SAC Joins Testing Initiative for Schmallenberg Virus

SCOTLAND, UK - SAC is adding its weight to an initiative offering farmers in Scotland free tests for SBV the Schmallenberg virus in animals imported from areas where the virus is circulating.
calendar icon 10 September 2012
clock icon 2 minute read

The move is a result of a partnership involving the Scottish Government, NFUS SAC and Moredun Research Institute.

NFUS have offered additional support for SAC Veterinary labs to test, free of charge, up to four blood samples per farm from either cattle or sheep moved from areas known to be affected by SBV. Stock sourced from an area south of a line from Lincolnshire, to the Severn Estuary, will be eligible.

The Scottish Government already funds SAC and Moredun to investigate clinical cases where SBV infection is a potential diagnosis. The cost to farmers is the standard Scottish Government subsidised rate for such investigations.

Rural Affairs Secretary Richard Lochhead said: “News of any emerging disease is always concerning for farmers and livestock keepers.”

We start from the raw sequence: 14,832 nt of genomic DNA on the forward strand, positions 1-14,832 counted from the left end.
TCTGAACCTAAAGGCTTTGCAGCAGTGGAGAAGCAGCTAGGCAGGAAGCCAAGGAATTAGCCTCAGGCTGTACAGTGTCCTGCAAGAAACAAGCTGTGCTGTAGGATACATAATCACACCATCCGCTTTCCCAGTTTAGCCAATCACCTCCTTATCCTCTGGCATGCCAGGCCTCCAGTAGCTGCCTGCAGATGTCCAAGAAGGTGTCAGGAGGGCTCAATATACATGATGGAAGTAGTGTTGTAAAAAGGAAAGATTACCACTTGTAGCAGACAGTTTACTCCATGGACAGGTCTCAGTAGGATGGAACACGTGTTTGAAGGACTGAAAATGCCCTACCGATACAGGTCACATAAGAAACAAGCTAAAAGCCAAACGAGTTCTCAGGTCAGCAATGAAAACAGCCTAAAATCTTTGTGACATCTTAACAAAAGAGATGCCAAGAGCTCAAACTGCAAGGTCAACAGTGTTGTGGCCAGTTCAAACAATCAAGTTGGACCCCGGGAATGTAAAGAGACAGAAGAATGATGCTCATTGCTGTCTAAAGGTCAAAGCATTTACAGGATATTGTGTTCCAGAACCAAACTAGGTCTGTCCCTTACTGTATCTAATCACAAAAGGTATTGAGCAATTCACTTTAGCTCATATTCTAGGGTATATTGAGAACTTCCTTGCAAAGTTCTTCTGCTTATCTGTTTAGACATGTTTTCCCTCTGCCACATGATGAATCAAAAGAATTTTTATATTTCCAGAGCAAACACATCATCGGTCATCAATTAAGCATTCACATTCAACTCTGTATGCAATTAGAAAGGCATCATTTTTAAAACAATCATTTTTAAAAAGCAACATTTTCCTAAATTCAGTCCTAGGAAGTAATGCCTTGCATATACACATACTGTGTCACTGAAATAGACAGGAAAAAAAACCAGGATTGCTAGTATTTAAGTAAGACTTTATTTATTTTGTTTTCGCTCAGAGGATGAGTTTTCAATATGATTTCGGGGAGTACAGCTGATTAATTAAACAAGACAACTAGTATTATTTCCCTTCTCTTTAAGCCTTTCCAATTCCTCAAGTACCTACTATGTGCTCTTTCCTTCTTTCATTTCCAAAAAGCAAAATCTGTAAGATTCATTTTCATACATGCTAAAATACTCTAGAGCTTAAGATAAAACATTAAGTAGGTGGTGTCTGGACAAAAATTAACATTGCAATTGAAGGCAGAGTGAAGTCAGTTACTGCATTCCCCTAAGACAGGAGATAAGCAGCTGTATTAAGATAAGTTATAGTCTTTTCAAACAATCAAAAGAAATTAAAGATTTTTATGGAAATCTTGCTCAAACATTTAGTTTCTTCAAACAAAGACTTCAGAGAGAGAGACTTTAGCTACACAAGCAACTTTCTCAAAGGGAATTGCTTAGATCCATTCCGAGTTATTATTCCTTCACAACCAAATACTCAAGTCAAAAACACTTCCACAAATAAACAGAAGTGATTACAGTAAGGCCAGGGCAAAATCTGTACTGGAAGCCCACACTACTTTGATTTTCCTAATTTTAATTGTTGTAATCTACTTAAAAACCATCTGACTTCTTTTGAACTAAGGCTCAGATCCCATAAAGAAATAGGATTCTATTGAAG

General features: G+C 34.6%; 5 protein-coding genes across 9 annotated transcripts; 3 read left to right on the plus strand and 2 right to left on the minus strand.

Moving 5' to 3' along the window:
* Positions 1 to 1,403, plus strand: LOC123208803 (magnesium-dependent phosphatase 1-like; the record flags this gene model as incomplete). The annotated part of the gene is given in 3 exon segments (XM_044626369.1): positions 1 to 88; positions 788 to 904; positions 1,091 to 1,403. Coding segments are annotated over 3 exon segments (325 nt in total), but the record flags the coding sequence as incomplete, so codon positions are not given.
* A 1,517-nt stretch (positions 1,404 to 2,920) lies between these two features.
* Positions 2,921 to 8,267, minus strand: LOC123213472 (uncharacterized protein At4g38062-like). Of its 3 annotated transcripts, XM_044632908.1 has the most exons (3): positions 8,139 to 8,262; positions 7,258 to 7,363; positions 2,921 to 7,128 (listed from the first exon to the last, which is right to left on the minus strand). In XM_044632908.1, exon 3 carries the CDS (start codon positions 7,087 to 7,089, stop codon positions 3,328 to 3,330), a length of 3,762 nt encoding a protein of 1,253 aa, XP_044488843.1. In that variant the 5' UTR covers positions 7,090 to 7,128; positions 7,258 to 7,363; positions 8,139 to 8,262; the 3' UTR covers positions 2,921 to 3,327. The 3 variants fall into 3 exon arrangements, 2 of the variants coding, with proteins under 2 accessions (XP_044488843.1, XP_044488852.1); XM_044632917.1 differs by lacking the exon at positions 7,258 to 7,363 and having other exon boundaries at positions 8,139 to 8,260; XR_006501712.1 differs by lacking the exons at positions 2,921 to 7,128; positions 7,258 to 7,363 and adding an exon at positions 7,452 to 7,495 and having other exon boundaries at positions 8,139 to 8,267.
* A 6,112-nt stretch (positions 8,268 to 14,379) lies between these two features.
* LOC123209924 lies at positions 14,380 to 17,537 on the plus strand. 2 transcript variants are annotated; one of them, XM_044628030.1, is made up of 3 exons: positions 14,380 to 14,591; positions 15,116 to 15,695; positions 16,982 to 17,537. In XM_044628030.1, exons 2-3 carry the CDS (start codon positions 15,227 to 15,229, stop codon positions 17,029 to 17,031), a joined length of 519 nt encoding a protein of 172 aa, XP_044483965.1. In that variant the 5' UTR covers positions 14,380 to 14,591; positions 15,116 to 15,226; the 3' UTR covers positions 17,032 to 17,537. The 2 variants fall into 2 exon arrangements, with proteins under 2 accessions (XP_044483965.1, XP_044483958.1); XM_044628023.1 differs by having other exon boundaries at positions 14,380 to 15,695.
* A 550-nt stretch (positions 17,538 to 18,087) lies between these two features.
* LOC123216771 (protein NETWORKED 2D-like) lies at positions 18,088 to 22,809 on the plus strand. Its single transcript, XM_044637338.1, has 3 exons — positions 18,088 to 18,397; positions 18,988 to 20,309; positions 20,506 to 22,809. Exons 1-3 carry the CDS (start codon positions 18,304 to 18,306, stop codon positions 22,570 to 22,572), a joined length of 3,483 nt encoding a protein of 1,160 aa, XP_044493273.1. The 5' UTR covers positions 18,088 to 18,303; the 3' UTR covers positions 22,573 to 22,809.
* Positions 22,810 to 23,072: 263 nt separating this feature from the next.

“However, we now have a clearer idea of how the virus spreads and the relatively short time taken for animals to develop immunity. By testing animals that have been recently moved to Scotland we will get an early warning if the virus arrives in Scotland and will be able to trace its spread.”

Nigel Miller from NFUS said: "With Scotland probably at the northern edge of SBV's range, it is uncertain how the virus will behave if imported with autumn livestock movements As livestock movements peak over the next few weeks, however, SBV could establish in new areas, including Scotland. Ewes or cows in early pregnancy are the main concern. Post-movement testing can act as an early warning for those sourcing livestock from the south. Anonymous data can be shared through regional incidence mapping and inform the wider community of any developing disease risk.“

Brian Hosie – SAC Consulting, Veterinary Services, Group Manager said: “SAC fully supports this initiative, which is designed to help Scotland’s livestock sector understand more about a disease, which poses a real threat to the industry. We would urge livestock keepers to be alert, consult with their vets and do nothing which puts Scotland at any additional risk.”

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